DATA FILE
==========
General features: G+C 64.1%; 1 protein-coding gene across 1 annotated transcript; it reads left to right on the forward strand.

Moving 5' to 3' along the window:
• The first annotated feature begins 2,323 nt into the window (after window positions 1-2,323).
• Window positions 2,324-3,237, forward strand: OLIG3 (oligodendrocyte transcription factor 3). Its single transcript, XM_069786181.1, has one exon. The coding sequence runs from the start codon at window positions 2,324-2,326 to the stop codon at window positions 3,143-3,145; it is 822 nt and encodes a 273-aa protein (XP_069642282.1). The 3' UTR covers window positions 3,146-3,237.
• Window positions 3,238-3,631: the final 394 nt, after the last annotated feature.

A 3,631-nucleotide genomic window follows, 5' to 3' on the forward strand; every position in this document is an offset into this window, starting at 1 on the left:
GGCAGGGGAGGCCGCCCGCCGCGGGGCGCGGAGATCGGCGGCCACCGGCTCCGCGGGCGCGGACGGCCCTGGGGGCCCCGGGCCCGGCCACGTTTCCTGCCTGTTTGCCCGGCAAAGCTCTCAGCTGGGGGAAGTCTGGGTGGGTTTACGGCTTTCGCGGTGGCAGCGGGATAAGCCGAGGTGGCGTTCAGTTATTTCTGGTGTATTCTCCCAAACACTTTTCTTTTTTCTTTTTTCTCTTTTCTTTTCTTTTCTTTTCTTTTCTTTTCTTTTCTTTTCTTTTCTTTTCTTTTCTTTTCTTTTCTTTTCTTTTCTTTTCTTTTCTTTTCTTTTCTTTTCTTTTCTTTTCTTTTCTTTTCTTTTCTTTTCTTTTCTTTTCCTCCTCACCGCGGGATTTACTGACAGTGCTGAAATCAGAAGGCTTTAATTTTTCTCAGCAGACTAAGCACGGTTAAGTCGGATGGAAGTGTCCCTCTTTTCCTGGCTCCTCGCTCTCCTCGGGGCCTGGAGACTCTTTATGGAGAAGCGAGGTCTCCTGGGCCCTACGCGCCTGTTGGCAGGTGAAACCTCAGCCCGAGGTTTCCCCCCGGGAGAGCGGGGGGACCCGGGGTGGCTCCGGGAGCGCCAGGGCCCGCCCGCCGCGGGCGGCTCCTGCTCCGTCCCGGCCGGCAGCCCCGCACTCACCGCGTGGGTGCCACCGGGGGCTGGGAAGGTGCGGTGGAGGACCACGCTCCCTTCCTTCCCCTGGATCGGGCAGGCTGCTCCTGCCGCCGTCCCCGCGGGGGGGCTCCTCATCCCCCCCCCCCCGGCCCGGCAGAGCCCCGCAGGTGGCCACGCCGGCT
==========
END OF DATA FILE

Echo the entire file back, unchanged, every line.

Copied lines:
General features: G+C 64.1%; 1 protein-coding gene across 1 annotated transcript; it reads left to right on the forward strand.

Moving 5' to 3' along the window:
• The first annotated feature begins 2,323 nt into the window (after window positions 1-2,323).
• Window positions 2,324-3,237, forward strand: OLIG3 (oligodendrocyte transcription factor 3). Its single transcript, XM_069786181.1, has one exon. The coding sequence runs from the start codon at window positions 2,324-2,326 to the stop codon at window positions 3,143-3,145; it is 822 nt and encodes a 273-aa protein (XP_069642282.1). The 3' UTR covers window positions 3,146-3,237.
• Window positions 3,238-3,631: the final 394 nt, after the last annotated feature.

A 3,631-nucleotide genomic window follows, 5' to 3' on the forward strand; every position in this document is an offset into this window, starting at 1 on the left:
GGCAGGGGAGGCCGCCCGCCGCGGGGCGCGGAGATCGGCGGCCACCGGCTCCGCGGGCGCGGACGGCCCTGGGGGCCCCGGGCCCGGCCACGTTTCCTGCCTGTTTGCCCGGCAAAGCTCTCAGCTGGGGGAAGTCTGGGTGGGTTTACGGCTTTCGCGGTGGCAGCGGGATAAGCCGAGGTGGCGTTCAGTTATTTCTGGTGTATTCTCCCAAACACTTTTCTTTTTTCTTTTTTCTCTTTTCTTTTCTTTTCTTTTCTTTTCTTTTCTTTTCTTTTCTTTTCTTTTCTTTTCTTTTCTTTTCTTTTCTTTTCTTTTCTTTTCTTTTCTTTTCTTTTCTTTTCTTTTCTTTTCTTTTCTTTTCTTTTCTTTTCTTTTCCTCCTCACCGCGGGATTTACTGACAGTGCTGAAATCAGAAGGCTTTAATTTTTCTCAGCAGACTAAGCACGGTTAAGTCGGATGGAAGTGTCCCTCTTTTCCTGGCTCCTCGCTCTCCTCGGGGCCTGGAGACTCTTTATGGAGAAGCGAGGTCTCCTGGGCCCTACGCGCCTGTTGGCAGGTGAAACCTCAGCCCGAGGTTTCCCCCCGGGAGAGCGGGGGGACCCGGGGTGGCTCCGGGAGCGCCAGGGCCCGCCCGCCGCGGGCGGCTCCTGCTCCGTCCCGGCCGGCAGCCCCGCACTCACCGCGTGGGTGCCACCGGGGGCTGGGAAGGTGCGGTGGAGGACCACGCTCCCTTCCTTCCCCTGGATCGGGCAGGCTGCTCCTGCCGCCGTCCCCGCGGGGGGGCTCCTCATCCCCCCCCCCCCGGCCCGGCAGAGCCCCGCAGGTGGCCACGCCGGCT